“In the first instance the work of science is co-operative; a scientist takes his colleagues as judges, competitors and collaborators. That does not mean, of course, that he loves his colleagues; but it gives him a way of living with them which would not be without its use in the contemporary world.”
“Science is novelty and change. When it closes it dies. These qualities constitute a way of life which of course does not make wise men from foolish, or good men from wicked, but which has its beauty and which seems singularly suited to man’s estate on earth.”
“We become fully aware of the need for caution if we look for a moment at what are called the social problems of the day and try to think what one could mean by approaching them in the scientific spirit… In short, almost all the preconditions of scientific activity are missing… All that we have from science in facing such great questions is a memory of our professional life, which makes us somewhat skeptical of other people’s assertions, somewhat critical of enthusiasms so difficult to define and to control.”
Oppenheimer closes with “I have had to leave this essential question unanswered: I am not at all proud of that.”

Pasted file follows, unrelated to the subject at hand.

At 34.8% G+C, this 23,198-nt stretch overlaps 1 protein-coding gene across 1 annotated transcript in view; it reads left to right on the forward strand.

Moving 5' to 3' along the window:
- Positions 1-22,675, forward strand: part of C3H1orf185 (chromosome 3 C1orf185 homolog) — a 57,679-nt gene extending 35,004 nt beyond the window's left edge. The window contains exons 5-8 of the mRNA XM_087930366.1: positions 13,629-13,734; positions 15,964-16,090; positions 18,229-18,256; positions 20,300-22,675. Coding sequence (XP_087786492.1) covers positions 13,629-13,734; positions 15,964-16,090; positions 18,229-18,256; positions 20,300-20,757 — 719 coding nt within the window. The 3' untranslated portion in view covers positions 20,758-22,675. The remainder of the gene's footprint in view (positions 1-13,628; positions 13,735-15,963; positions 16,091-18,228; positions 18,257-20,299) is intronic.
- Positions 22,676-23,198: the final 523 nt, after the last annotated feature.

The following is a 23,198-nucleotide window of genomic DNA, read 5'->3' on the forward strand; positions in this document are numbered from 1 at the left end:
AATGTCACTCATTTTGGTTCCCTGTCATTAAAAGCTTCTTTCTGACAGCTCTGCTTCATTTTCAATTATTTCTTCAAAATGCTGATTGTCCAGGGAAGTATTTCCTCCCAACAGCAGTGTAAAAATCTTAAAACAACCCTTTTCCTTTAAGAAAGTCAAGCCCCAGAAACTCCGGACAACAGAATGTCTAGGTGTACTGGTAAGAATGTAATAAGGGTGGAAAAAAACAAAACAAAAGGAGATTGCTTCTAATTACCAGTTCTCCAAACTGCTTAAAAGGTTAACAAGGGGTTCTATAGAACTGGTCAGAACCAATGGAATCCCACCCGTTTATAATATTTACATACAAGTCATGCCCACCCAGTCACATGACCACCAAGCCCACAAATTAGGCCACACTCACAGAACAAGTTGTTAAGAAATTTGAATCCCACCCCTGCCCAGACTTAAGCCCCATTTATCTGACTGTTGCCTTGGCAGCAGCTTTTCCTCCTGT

I should point out that these excerpts come from a rather long and meandering essay – this is the unifying theme, but there is much more of considerable interest, some directly and some rather frustratingly tangentially related.
Though it’s a topic I once thought about a lot, I’m not sure I have much to add except that I’d like to hear others’ opinion about it. To motivate the conversation I’ll quote from another essay in the same volume, The Encouragement of Science (1950):
“We need to recognize the situation as new; we need to come to it with something of the same spirit as the scientist’s when he has conducted an experiment and finds that the results are totally other than those he had anticipated.”
As I see things, the complexity of our collective circumstances has been increasing, and the competence of our collective reasoning and planning has not been keeping pace. In the last few years, to the contrary, it seems to have taken a sharp turn for the worse. I don’t see extant political configurations as capable of rising to the occasion. But this will not make the occasion go away. It’s definitely time for some social creativity. Can looking toward successful institutions, the best moments in scientific history not least among them, at least serve as a source of inspiration?
-Michael Tobis (mt)